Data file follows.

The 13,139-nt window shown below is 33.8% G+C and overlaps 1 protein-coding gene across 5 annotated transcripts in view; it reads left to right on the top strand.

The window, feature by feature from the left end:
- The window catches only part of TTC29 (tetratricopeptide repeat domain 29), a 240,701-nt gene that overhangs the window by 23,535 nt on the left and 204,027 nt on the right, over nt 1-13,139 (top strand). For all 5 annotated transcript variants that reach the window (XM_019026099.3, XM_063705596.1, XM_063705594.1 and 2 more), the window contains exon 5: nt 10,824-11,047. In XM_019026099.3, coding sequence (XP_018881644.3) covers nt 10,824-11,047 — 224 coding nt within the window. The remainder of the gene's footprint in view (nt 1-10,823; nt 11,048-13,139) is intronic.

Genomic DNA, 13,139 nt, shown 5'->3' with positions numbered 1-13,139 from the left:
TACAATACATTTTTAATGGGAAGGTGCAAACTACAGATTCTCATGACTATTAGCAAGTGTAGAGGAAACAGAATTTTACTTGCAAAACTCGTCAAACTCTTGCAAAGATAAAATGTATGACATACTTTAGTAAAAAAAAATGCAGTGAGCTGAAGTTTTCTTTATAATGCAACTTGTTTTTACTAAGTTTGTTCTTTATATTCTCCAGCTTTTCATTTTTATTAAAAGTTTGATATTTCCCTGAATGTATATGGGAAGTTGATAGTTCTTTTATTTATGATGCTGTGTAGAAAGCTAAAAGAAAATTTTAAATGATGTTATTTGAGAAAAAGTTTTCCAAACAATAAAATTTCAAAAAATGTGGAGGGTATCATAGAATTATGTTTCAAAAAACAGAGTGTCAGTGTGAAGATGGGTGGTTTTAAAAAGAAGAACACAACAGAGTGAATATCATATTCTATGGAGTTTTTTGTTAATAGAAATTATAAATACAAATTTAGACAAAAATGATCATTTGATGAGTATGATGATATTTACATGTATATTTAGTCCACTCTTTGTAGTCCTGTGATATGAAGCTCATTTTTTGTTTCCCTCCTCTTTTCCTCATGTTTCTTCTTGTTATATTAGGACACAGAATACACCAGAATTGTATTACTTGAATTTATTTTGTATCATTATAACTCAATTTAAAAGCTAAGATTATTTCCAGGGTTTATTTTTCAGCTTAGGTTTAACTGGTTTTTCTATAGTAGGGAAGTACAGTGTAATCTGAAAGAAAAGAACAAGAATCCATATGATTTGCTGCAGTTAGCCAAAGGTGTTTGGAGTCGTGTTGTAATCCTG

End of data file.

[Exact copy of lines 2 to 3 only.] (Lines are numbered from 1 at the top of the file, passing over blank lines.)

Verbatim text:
The window, feature by feature from the left end:
- The window catches only part of TTC29 (tetratricopeptide repeat domain 29), a 240,701-nt gene that overhangs the window by 23,535 nt on the left and 204,027 nt on the right, over nt 1-13,139 (top strand). For all 5 annotated transcript variants that reach the window (XM_019026099.3, XM_063705596.1, XM_063705594.1 and 2 more), the window contains exon 5: nt 10,824-11,047. In XM_019026099.3, coding sequence (XP_018881644.3) covers nt 10,824-11,047 — 224 coding nt within the window. The remainder of the gene's footprint in view (nt 1-10,823; nt 11,048-13,139) is intronic.